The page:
The new Razer Blade Pro 17 targets designers and artists

Razer’s slim-but-large laptop is the latest 17-inch model to target creative pros.

Laptops for Digital Arts readers are getting bigger it seems. Not much physically bigger – but adding larger screens to relatively small, light chassis. Apple’s 16-inch MacBook Pro began this trend last year – though it only added .4 inches above your average 15.6-inch laptop – but recently Dell resurrected the XPS 17 as its flagship creative laptop.

Razer’s newly updated Razer Blade Pro 17 isn’t much larger than the XPS 17 – 0.78 x 10.24 x 15.5 inches to the XPS 17’s 0.77 x 14.74 x 9.76 inches – and also feature’s Intel’s latest 10th-gen procesors.

For creative pros there’s a model with a 4K, 120Hz screen option with an Nvidia GeForce RTX 2080, a higher 400 nits screen with a 3,840 x 1,080 resolution and 100% of the Adobe RGB colour gamut, and 1TB PCIe NVMe storage for £3,799/US$3,799.

There’s also a model for gamers with a 300Hz refresh rate 1080p display. The laptop has Intel’s latest tenth-gen Core i7-10875H processor and Nvidia’s GeForce RTX 2070 or 2080 Max Q for £/$2,599 and £/$3,199 respectively.

The display has a 1920x1080 resolution with 300 nits of brightness and covers 100% of the sRGB colour spectrum.

All models come with 16GB of dual channel DDR4 RAM that you can spec up to 64GB if your demands require it. So yes, this is a serious machine aimed at gamers, designers and game developers.

For a 17in monster there is also no shortage of ports, with Thunderbolt 3, 3x USB 3.2 Gen 2 Type A, one USB 3.2 Gen 2 Type C, HDMI 2.0b and an SD card slot. You probably won’t need to buy any dongles.

Like 2019’s model there’s a vapour chamber cooling system. Features like this ensure that the laptop is not exactly the definition of portable as they add substantial weight in addition to the chassis’ large size. That said, at least it’s possible to cart it around unlike similarly-specced desktops.


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Holy cow! Those prices! For a PC???
Actually I just priced a new MacBook and by the time I was done, it was just over $4000.


Is there zero % finance on the Razer like you can get on a Mac? I am also thinking about a laptop for the first time and despite having always been a Mac guy I am keen to explore the options.


I know I’m getting old … but I can’t imagine paying 4 grand for a personal computer. I get that companies do or if you are your own business and can use it as an expense for taxes … but geez.

But, then again I don’t even entertain the thought of spending 600 for a cell phone either.

Maybe I’m just cheap lol :wink:

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Sometimes it helps to remember that $4K today used to be $1K a few years ago.
Doesn’t help much though.


That’s true :smiley: I try so not to have sticker shock when I see things :wink:

I’ running last years model and couldnt be happier. Always been a desktop user and this is only my second laptop. previously used a macbook pro back in 2011 when they actually filled a hole in the market. Now they’re just good for making a hole in your pocket.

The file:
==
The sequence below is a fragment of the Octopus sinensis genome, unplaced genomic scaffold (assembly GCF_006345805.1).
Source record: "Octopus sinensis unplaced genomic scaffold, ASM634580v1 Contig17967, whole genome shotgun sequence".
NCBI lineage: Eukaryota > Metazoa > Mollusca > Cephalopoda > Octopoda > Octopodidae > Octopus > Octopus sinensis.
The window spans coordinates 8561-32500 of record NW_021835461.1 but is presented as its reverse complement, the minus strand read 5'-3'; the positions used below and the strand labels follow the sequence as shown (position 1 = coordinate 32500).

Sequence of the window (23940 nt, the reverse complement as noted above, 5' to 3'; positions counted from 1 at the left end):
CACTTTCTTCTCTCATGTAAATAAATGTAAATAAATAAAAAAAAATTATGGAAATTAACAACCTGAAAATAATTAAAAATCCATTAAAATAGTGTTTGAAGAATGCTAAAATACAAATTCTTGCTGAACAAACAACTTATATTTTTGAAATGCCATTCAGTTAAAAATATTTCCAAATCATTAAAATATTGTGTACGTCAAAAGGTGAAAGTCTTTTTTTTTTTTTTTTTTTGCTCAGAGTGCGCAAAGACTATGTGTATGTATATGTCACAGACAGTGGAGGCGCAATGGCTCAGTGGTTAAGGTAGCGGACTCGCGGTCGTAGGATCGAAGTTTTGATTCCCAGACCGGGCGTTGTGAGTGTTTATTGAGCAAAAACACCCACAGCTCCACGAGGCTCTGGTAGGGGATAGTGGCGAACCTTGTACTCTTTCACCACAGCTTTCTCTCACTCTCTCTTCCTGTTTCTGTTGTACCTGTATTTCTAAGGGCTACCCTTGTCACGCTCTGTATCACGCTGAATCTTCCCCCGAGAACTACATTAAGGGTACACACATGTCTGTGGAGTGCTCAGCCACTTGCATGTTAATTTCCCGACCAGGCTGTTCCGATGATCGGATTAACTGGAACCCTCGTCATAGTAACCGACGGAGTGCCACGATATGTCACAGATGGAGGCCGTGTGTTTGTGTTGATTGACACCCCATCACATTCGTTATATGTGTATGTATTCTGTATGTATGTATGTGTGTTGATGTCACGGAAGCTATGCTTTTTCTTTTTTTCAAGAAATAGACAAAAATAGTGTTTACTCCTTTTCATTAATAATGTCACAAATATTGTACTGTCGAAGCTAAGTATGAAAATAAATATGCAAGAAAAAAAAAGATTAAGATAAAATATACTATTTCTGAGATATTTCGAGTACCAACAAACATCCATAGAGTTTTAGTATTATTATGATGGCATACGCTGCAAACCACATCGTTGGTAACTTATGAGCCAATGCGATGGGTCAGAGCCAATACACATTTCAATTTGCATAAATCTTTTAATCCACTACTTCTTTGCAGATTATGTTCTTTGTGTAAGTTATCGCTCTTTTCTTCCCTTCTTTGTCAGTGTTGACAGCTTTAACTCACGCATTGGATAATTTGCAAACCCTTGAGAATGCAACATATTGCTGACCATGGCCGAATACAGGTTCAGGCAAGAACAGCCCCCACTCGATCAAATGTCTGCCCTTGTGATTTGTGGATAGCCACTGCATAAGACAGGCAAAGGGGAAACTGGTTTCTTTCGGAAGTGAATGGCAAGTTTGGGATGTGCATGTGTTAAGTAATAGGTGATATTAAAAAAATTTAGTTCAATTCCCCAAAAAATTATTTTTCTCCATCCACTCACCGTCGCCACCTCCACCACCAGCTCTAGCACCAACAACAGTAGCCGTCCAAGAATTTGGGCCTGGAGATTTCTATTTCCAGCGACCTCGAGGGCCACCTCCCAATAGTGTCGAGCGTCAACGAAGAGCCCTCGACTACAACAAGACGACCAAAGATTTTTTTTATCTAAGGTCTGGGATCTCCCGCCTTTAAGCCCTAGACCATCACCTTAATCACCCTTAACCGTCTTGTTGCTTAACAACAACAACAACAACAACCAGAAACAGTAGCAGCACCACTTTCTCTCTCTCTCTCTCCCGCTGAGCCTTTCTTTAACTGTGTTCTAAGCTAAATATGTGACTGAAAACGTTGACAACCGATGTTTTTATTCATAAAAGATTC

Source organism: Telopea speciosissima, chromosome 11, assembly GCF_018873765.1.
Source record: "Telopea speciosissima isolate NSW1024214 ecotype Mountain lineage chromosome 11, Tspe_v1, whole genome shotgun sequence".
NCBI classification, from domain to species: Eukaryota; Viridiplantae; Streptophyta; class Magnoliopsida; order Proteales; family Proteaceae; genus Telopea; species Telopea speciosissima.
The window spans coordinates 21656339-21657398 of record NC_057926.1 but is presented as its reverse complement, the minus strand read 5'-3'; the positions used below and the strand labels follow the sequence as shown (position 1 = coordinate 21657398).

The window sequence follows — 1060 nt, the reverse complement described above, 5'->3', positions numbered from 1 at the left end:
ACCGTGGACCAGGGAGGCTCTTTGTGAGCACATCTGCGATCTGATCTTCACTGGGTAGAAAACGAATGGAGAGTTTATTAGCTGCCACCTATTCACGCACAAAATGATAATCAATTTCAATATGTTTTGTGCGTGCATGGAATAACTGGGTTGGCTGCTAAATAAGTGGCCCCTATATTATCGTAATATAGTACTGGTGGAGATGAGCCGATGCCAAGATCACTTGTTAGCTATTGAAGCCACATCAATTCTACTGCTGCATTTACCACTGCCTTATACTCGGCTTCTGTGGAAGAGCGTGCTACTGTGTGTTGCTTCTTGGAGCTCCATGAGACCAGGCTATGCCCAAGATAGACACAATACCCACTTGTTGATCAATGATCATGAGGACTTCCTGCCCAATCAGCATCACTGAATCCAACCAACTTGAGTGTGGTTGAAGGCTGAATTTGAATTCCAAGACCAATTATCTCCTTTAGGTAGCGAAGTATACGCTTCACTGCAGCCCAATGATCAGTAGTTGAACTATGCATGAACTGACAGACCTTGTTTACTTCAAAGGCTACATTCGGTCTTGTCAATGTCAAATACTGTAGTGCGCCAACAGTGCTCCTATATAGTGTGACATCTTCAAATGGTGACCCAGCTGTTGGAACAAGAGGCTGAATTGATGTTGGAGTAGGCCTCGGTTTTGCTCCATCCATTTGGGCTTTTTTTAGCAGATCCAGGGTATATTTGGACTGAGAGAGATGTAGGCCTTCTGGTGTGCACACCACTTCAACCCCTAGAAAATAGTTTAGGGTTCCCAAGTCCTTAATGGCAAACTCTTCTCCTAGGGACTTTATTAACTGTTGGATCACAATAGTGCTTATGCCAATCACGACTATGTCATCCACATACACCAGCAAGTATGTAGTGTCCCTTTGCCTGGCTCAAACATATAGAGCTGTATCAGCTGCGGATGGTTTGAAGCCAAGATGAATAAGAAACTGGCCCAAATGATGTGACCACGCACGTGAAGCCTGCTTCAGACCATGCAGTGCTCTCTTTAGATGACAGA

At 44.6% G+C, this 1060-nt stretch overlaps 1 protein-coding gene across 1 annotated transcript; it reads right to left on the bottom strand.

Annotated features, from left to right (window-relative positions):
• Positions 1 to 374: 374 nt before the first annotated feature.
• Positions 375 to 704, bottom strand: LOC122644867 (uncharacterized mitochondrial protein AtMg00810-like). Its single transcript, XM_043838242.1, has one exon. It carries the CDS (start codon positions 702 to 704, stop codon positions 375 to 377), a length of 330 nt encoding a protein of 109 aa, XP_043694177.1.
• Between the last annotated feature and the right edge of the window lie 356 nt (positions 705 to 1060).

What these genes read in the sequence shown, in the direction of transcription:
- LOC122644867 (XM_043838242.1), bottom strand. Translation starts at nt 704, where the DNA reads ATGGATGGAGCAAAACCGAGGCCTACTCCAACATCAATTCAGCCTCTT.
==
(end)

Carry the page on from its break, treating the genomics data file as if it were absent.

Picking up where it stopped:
I remember buying my first computer — a Mac II. Add the monitor, a copy of Aldus Freehand and the bill came to about $8000, which, accounting for inflation would be about $15,000 or $16,000 today.


I remember my mom was mad at my dad for almost a whole week when he bought a Mac II. We couldn’t really afford it, but it was the best darned investment in his kids’ education my dad ever made! I could program in Basic years before having to do it for real in college. We had word processing ability in high school. Games were entertaining and affordable on a few weeks allowance. Taught you to save up and make decisions on what was more important, that bag of candy or the new Wizardry game. And since Dad used Visicalc to do his maintenance spreadsheets, we learned databases before they even became a thing. That’s probably why I like Excel for doing all my bidding and large job scheduling.
Right now 4Large is a little too much for me to lay out on a new MacBook. But the Tip Jar is in place for it. It really helps not being able to go out to eat for supper – and 8 weeks of not having to buy gas, that’s been a real boost too.


My first Mac was an SE/30. Pretty sure it was about $3,000 in 1989.

yeah, I actually meant an Apple II. Wasn’t a Mac yet. It was pre-1979, I know that. It was easily $4K even back then.

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Anybody remember the Power Computing Mac clones? I had one for a short time. It didn’t last very long.


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I remember them. I was working at a newspaper at the time and we bought several of them. Then Steve Jobs was rehired at Apple and he cancelled the clone company licensing agreements. I never used one myself, though.

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I had one. The thing was LOUD. I replaced the fan with one that was supposed to be quieter, and it was, but not by much.

I had forgotten about that, but, now that you mention it, I do seem to remember the noise being a common complaint with those things.

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